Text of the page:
BERLIN, UEDEM, Germany (Reuters) - Germany’s Defence Minister said on Thursday the country lay in the “crosshairs of terrorism” and pressed plans for the military to train more closely with police in preparing for potential large-scale militant attacks.
Ursula von der Leyen, speaking at an operations center in the town of Uedem near the Dutch border, said military and police already worked together on disaster response and to defend against 9/11-style attacks and chemical and biological threats; but it was critical to meet changing circumstances.
“The debate about using the military domestically is important simply because we are now pragmatically preparing for situations that we could not imagine before the attacks in Paris and Brussels,” von der Leyen told reporters. “We all know that Germany has long been in the crosshairs of terrorism ... We have to be prepared.”
Islamist militants killed 130 people in simultaneous attacks in Paris last November. In March, attackers killed 32 in attacks on Brussels airport and a metro station.
Interior Minister Thomas de Maiziere, speaking in Berlin, said Germany must spend considerably more on its police and security forces, create a special unit to counter cyber crime and terrorism, and clamp down on foreigners convicted of crimes.
De Maiziere rejected calls by interior ministers in some of Germany’s 16 states to abolish rules allowing the children of foreigners born in Germany to have dual citizenship. He said he would not seek to ban head-to-toe burqas worn by Muslim women as demanded by some fellow conservative politicians.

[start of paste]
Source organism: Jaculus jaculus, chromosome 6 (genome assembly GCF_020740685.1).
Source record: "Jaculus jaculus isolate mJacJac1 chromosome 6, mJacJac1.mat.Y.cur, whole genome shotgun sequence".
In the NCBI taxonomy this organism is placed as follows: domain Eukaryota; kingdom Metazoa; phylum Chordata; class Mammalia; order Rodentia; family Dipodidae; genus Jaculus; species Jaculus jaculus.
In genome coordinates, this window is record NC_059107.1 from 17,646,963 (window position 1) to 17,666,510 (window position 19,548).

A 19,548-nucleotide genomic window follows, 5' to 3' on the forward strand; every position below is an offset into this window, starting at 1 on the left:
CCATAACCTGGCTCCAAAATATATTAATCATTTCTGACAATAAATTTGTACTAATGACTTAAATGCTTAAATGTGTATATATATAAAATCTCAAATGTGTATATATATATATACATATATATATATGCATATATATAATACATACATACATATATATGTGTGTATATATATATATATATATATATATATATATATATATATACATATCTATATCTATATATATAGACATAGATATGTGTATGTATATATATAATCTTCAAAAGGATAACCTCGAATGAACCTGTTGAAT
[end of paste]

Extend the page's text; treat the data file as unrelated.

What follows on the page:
Germany is debating security measures including domestic use of military forces after a spate of attacks on civilians, two claimed by the Islamic State group, and a mass shooting in Munich initially seen as a possible terrorist attack. It was later found to be the work of an 18-year-old deranged gunman.
The use of the military at home is a sensitive matter.
Von der Leyen triggered questions when she put a unit of 100 military police on alert for possible deployment during the Munich shooting. Germany’s postwar constitution, intended to protect democracy after the Nazi era, forbids the army from deploying at home, except for defense against invasion or in case of natural disasters or extreme emergencies.
Von der Leyen and de Maiziere are seen as most likely successors to Chancellor Angela Merkel. De Maiziere was the last defense minister but demoted by Merkel to Interior Minister. He has however won widespread praise for his steady handling of recent attacks.
Von der Leyen said German police would retain responsibility for responding to any such attacks. But she said she would meet at the end of the month with de Maiziere and state interior ministers to discuss joint training of police and military.
Von der Leyen said the military could help police forces strained by attacks that hit several different areas at once, instead of requesting reinforcements from France, Austria or other countries.
“In such extraordinary situations, the military would then legally be in charge, under the leadership of the police,” she said.
Reporting by Andrea Shalal; editing by Ralph Boulton